Two Ways to Support a Learning Community
Paul Liabenow September 18th, 2017
As a new school year begins, of course we wish that all children could walk into the classroom each day ready to learn. In an ideal world, our classrooms are populated by children who are well-rested, well-fed and have everything they need to reach their full academic potential.
The reality, as we know, is quite different. Data from Scholastic’s Teacher & Principal School Report: Equity in Education reveals that principals and teachers nationwide believe that equity in education should be a national priority. But the majority of educators say that many of their students face barriers to learning from outside the school environment. These barriers are prevalent across poverty levels, including 66% of educators in low-poverty schools. This means that every morning, our teachers work with children who might be facing family or personal crisis, need mental health services, are living in poverty, or are homeless or hungry. Providing equitable educational opportunities for our students is a complex challenge.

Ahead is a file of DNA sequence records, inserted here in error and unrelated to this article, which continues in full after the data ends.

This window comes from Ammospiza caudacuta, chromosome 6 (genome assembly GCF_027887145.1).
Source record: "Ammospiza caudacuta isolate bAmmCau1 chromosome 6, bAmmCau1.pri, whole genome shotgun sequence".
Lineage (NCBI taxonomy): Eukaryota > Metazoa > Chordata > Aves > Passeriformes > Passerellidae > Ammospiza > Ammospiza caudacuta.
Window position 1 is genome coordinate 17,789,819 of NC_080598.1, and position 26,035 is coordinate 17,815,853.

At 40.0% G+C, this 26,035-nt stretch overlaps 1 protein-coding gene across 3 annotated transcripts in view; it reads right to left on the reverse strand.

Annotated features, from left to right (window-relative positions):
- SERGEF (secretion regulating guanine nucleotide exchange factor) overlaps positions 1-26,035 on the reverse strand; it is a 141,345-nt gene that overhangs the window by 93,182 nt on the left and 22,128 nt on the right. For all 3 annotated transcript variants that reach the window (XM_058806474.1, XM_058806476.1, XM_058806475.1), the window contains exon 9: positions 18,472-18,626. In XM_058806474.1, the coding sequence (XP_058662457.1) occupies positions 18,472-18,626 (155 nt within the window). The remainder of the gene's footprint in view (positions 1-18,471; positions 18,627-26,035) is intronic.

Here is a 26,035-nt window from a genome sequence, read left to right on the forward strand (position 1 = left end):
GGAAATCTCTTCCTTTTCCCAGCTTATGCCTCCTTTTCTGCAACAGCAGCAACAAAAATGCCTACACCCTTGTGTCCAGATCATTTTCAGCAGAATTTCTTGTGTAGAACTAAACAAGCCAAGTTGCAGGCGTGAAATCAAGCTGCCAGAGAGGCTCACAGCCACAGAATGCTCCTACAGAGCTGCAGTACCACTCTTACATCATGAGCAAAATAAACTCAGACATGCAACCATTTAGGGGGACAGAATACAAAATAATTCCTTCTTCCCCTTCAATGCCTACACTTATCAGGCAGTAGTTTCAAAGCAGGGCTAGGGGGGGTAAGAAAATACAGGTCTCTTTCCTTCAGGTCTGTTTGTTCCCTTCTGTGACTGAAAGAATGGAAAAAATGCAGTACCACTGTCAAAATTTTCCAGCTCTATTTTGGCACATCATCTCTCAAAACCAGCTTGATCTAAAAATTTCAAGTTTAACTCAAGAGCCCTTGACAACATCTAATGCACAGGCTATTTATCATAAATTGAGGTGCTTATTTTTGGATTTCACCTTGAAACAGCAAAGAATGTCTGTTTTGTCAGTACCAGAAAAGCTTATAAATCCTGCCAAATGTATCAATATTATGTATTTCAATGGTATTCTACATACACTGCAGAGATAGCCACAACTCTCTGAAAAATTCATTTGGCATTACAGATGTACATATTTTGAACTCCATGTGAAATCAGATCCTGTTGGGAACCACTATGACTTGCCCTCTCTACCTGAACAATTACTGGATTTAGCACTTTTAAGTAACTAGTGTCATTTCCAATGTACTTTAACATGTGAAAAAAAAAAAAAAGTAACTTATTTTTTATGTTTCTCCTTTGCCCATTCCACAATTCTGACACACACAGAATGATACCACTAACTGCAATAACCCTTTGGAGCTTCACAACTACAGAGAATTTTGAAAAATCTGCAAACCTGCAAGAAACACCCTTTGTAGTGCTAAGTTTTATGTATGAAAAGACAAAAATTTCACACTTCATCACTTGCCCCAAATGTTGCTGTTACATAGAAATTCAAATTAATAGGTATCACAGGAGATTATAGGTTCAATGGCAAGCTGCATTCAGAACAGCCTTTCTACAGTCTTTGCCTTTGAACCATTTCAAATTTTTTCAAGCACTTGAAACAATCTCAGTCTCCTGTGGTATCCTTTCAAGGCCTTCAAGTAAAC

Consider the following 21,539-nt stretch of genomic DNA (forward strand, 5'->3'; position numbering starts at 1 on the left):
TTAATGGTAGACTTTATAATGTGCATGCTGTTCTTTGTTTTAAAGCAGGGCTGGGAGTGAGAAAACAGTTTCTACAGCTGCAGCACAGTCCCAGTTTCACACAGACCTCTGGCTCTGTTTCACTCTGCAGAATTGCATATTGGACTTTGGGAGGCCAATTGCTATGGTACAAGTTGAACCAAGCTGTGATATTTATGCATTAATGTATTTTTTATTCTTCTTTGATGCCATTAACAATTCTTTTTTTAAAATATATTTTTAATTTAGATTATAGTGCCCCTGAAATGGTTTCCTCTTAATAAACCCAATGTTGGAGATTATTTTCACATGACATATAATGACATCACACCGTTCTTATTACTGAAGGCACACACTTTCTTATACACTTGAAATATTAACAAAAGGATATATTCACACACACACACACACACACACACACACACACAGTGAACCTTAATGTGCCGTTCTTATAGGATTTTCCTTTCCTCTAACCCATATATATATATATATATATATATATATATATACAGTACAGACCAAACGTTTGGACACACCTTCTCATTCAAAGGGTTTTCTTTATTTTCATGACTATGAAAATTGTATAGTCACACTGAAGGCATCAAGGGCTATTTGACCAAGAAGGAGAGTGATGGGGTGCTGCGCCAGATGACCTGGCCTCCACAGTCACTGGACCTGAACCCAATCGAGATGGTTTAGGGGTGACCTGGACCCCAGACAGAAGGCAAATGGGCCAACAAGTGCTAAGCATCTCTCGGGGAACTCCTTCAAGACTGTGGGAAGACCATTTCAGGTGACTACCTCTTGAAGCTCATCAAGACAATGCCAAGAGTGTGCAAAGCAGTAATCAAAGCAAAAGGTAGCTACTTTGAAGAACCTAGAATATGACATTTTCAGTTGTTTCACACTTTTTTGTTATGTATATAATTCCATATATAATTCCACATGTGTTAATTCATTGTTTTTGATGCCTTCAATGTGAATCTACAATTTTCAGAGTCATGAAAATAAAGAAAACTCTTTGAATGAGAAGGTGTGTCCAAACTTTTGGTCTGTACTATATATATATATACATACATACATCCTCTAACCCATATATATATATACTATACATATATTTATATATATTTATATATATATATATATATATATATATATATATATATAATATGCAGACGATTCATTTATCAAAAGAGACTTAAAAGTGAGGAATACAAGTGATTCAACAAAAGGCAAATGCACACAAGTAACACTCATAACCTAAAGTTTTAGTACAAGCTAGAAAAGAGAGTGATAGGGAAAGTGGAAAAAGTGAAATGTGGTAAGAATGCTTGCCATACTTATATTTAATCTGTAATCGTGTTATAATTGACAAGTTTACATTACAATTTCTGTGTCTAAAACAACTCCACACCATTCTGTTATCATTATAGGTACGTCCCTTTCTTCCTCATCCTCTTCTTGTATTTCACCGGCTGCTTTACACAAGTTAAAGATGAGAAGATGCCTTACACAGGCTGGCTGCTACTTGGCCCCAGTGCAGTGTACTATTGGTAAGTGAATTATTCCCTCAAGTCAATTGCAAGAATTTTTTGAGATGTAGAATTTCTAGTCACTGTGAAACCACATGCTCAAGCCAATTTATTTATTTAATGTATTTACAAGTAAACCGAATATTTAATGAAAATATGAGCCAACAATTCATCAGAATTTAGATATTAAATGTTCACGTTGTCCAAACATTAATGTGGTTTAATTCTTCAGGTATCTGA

A friend and fellow educator works in post-secondary education. His position involves experiential-service learning. He organizes and coordinates projects with instructors, students and community partners whereby real world problems and settings are connected to university programs. It is fantastic. Connected to this effort he designs and implements professional development. Therefore, when I taught personnel, a graduate masters class for Grand Valley State University last fall, I invited him in as a guest speaker. My favorite question he asked the graduate students was… “How do you know when you have been “DEVELOPED?” We went on to discuss what makes professional development effective, impactful and relevant. He even discussed the most difficult question… Can we even call it professional development if the ideas of the training are never utilized or implemented?